The 2022 Formula 3 Drivers’ Championship is headed up by a French one-two, but the exact identity of the winner remains in the balance. For Victor Martins, he enters Monza as the one with it all to lose.
Heading up the standings by five points over Isack Hadjar ahead of the final round, the ART Grand Prix driver is the one they are all targeting. His start to the season was electric, securing two P2 podium finishes along with two victories in the opening six races of the campaign.
But following his most recent victory all the way back in May in Barcelona, Martins has failed to return to the top step. And yet he is the one who leads the rest arriving for the final round of the ’22 season. It doesn’t worry the Alpine Academy junior though, who says that while he knows there have been missed opportunities this year, it brings confidence rather than a crisis of conscience.
“I think it has been a big journey. We’ve had highs and lows. We were struggling a bit, some mistakes cost me a lot of points. At Spa for example, we had much, much more than what we showed there. Now is the moment to put it all together. I have been winless since the Feature Race at Barcelona, but we’ve had the car and I’ve had the pace.
“Sometimes, because of a mistake from my side or I would say bad luck at some points in Quali, it put us into a difficult situation. In races like Budapest, I didn't do the job. Even if we were not the fastest on the track, I could’ve scored a few points there. We always had the pace, but we haven’t maximised it to score big points.”
When Martins has made it to the chequered flag, he has failed to score points on only one occasion. The Sprint Race at Spa-Francorchamps was undone by a pit lane speeding penalty, but otherwise, his record is unmatched in this regard.
A huge part of that has been down to his and the ART team’s pace all year long. Identifying the route to go with car set-up is a major strength of the team. Their ability to pivot in a different direction after identifying an issue with its approach has been invaluable though according to Martins.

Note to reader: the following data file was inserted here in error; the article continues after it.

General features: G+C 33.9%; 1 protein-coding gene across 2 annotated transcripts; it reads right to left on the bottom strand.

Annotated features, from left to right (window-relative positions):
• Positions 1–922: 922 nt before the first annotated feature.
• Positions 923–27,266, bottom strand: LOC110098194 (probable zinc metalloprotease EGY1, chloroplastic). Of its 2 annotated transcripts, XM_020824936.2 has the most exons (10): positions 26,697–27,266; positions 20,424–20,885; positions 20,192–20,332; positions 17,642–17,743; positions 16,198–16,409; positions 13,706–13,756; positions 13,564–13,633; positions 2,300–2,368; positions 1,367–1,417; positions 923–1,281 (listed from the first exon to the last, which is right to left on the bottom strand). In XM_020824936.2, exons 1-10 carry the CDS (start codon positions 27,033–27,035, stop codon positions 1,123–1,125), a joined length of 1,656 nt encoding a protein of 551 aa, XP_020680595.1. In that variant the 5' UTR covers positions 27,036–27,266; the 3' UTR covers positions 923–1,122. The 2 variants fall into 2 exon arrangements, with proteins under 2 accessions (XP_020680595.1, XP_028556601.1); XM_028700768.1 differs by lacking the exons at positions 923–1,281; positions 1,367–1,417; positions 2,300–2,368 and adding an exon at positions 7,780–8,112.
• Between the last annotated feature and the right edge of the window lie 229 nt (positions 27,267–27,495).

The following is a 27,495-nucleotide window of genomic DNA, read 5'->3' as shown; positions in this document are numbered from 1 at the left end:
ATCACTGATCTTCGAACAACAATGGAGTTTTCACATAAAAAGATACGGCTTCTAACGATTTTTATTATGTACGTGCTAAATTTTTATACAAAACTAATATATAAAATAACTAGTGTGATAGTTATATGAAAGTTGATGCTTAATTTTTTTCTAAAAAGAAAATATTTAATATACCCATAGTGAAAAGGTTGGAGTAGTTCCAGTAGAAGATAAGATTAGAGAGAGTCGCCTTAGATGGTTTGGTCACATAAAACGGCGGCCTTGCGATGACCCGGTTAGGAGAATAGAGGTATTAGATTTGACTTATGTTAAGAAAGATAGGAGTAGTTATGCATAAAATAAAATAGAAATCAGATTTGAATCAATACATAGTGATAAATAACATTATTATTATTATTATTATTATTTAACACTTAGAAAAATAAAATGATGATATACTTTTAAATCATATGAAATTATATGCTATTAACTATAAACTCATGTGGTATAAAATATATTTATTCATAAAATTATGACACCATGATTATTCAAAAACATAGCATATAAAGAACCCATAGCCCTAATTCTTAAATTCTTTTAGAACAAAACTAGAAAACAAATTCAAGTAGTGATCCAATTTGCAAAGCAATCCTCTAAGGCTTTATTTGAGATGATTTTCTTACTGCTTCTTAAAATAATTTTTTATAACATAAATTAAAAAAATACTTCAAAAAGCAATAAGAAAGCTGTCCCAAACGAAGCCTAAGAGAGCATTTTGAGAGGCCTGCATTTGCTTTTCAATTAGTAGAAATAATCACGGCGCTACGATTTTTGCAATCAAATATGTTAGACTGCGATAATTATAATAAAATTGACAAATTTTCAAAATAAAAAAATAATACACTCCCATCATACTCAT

“I think being straight on the pace from Practice has been a key point during the season, to build the confidence from there. Also, if Free Practice wasn’t as good as we were expecting, to be able to point out the issue whether it was the driving or the car, to resolve it for Qualifying. I think that has been the key point for us this year.”
The other aspect that Martins is eager to improve on is more personal. For a driver that started the season so strongly, but then fell away as rivals began to pick up poles and wins, it was a problem that was solved by looking in the mirror.
Rather than continuing his approach that had been rewarded with multiple podium finishes in the early phases of the year, Martins admits he began to overdrive which ultimately cost him. An honest appraisal from the man himself has resulted a driver with an incredible focus on the task at hand, and one at peace with past errors. It might just all combine to deliver when it counts most.
“I know what I need to do to work on myself, which is forget everything, drive naturally, and go for it without thinking too much. I will say I have much more pace to show but I need to manage my emotions more. Not take too many risks. It was good that I did it at the start and the middle of the season, but maybe too much for Budapest and Spa onwards.
“When I'm trying to do too good, I become I’d say 30% less good in the car. I don't do things naturally. I start to think too much, and I start to think about two or more options and that’s when I do a mistake, or I don’t use my full potential in the car. So, I really want to be in a good mindset at Monza to not think about anything to do with the Championship. I don’t want to think, I just want to do. Just to do things naturally, with my experience from the past. Even in racecraft, driving instinctively to do the job, to place myself in the right place on track, to do the lap in Qualifying, to deliver without thinking like I was at the beginning of the season. That’s the thing I need to work on for the end of the Championship and the future in my career.”
While Martins has the five-point advantage over his closest rival and a greater buffer to those behind, ‘pointing’ his way to the title is not the target this weekend. Instead, the Frenchman says he will be going back to his roots, sticking to the basics and driving to the best of his ability. For him, the rest will come naturally.
“If I win it, it will be because of me doing the job and doing what I know to do, driving naturally, driving fast, having the confidence and also the car to do it.”